Excerpt from History of the Western Insurrection in Western Pennsylvania: Commonly Called the Whiskey Insurrection, 1794 Many years ago, we conversed together on the subject of republishing our father's work, entitled "Incidents of the Western Insurrection." which had been long out of print - although remarkable for the truthful and graphic ...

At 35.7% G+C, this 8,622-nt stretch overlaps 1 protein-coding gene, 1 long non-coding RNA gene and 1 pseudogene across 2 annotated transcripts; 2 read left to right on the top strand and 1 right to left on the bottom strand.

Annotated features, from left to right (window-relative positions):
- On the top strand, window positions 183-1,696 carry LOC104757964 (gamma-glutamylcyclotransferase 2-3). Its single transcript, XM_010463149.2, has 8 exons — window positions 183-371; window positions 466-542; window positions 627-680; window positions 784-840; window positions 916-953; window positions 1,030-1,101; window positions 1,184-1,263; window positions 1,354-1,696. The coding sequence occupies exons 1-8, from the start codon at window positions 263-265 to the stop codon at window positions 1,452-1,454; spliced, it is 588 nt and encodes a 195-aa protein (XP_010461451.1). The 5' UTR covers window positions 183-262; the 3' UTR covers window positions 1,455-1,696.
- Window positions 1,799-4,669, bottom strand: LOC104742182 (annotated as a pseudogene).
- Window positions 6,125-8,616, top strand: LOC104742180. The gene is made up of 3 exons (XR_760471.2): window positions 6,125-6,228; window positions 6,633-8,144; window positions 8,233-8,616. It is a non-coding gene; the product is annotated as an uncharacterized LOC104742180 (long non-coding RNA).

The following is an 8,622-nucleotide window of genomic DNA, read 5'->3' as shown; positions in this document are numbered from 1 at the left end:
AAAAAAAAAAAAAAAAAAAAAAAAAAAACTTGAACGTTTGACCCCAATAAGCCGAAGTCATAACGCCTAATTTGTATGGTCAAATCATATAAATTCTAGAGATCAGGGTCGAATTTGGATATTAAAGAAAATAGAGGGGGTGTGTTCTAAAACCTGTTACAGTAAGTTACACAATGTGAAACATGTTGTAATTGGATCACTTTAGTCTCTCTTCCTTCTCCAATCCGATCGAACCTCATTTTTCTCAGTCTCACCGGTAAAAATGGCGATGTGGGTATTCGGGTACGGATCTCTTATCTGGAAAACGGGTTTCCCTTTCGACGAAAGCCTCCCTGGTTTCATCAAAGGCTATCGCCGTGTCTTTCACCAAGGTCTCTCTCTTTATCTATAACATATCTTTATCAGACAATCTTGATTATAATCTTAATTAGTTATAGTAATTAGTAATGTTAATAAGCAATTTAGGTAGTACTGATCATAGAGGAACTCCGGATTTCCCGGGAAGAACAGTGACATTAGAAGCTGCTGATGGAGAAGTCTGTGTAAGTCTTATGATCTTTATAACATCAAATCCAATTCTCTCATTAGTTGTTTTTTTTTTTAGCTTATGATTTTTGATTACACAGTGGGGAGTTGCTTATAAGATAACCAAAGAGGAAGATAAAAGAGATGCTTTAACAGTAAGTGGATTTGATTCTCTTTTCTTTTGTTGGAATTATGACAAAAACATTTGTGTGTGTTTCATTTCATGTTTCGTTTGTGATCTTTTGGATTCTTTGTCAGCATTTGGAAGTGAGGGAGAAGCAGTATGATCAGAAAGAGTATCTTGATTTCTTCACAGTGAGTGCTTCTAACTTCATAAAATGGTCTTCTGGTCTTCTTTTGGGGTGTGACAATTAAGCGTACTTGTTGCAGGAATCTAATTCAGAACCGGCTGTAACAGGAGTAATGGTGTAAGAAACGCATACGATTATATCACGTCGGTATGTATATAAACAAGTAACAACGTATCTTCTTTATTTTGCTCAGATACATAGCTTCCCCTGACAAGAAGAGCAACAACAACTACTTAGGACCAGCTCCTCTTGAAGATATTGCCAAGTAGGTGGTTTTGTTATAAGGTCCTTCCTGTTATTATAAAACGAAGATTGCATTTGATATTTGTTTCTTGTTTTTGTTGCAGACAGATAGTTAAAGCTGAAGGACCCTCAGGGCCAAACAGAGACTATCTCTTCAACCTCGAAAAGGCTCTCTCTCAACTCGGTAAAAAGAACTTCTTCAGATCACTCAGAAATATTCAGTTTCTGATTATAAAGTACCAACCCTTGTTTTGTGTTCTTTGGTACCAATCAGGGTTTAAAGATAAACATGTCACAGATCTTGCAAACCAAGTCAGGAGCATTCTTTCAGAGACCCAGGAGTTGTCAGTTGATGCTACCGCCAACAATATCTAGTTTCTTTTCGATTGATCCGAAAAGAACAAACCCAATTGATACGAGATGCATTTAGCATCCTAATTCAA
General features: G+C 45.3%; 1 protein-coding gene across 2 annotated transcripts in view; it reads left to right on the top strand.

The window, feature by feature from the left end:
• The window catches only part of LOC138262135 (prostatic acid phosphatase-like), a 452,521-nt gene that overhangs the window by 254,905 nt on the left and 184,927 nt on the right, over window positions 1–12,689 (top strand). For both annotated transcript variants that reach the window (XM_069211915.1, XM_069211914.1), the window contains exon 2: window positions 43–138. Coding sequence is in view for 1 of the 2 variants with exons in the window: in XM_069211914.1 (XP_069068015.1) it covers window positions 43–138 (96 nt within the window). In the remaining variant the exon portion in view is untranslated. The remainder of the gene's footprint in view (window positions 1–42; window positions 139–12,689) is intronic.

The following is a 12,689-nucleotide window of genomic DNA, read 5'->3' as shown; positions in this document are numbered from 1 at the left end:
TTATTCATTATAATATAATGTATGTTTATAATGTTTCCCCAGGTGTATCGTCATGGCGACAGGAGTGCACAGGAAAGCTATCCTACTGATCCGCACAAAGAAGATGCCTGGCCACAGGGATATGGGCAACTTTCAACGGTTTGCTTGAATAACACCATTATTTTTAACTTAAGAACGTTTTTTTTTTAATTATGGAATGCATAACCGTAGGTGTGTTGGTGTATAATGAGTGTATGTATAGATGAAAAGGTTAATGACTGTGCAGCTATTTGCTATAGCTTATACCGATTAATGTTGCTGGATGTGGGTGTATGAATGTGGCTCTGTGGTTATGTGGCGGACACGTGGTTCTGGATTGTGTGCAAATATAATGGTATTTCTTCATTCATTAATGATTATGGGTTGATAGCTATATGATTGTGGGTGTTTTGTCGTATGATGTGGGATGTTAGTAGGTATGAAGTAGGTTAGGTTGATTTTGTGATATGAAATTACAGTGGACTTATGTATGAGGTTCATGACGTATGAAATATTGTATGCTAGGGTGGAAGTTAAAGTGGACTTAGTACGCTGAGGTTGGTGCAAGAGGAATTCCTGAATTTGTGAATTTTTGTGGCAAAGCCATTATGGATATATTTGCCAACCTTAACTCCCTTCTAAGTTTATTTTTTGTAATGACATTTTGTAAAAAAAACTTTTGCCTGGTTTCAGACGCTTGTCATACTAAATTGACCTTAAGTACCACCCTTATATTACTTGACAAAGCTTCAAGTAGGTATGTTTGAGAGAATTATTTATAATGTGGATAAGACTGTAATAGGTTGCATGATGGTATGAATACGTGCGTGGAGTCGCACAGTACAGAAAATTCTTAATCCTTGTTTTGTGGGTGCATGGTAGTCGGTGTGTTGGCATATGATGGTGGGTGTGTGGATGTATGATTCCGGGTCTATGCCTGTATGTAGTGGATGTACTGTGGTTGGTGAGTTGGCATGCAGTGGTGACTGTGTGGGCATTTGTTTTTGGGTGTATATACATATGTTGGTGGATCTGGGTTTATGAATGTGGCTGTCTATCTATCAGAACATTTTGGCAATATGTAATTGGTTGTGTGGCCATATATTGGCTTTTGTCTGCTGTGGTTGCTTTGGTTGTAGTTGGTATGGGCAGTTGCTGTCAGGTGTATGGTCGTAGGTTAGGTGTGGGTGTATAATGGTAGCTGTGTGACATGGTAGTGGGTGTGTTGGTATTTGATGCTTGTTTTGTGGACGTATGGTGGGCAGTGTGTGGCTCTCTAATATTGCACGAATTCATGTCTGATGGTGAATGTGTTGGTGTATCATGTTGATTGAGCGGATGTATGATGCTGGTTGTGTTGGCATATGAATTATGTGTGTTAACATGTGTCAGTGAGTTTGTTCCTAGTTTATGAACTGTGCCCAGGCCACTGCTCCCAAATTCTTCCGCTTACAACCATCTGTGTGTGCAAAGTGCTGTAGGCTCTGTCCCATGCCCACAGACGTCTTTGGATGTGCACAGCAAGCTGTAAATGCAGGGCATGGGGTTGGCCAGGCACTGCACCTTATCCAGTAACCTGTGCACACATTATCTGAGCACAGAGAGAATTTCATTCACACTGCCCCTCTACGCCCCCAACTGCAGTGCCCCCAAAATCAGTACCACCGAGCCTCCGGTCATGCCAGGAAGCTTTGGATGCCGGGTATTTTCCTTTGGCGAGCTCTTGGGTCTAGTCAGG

Excerpt from History of the Western Insurrection in Western Pennsylvania: Commonly Called the Whiskey Insurrection, 1794 Many years ago, we conversed together on the subject of republishing our father's work, entitled "Incidents of the Western Insurrection." which had been long out of print - although remarkable for the truthful and graphic account it gave of one of the most important occurrences of American history. But, after reflecting on the subject, we concluded, that however interesting as a piece of contemporary history, and however much it might conduce to his fame, there were considerations of delicacy and feeling which stood in the way of such republication. These were principally, the strictures on the acts of persons who had passed from the stage of life, but whose descendants might be pained by the exhibition of their forefathers in an unfavorable light. Instead of pursuing the course which at first suggested itself, I adopted the plan of writing a biographical notice, giving a brief outline of the incidents of the Insurrection, saying enough to do justice to our father, but carefully avoiding everything that could possibly wound the sensibility of any survivor, or descendant, of those with whom he came in conflict during those trying times. This was published in the "Southern Messenger," Richmond, Virginia, and afterward as an introduction to "Modern Chivalry." This delicacy was not met in a corresponding spirit. A work, under the title of "History of Pittsburgh," was published by Neville B. Craig, the representative of the "Neville connection," in which there is a most perverted and false representation of the conduct of the people of Western Pennsylvania, and of the town of Pittsburgh, and, at the same time, the grossest misrepresentation of the actions and motives of individuals who were most active in restraining the excesses of the people, who considered themselves aggrieved by the excise laws. About the Publisher Forgotten Books publishes hundreds of thousands of rare and classic books. Find more at www.forgottenbooks.com This book is a reproduction of an important historical work. Forgotten Books uses state-of-the-art technology to digitally reconstruct the work, preserving the original format whilst repairing imperfections present in the aged copy. In rare cases, an imperfection in the original, such as a blemish or missing page, may be replicated in our edition. We do, however, repair the vast majority of imperfections successfully; any imperfections that remain are intentionally left to preserve the state of such historical works.
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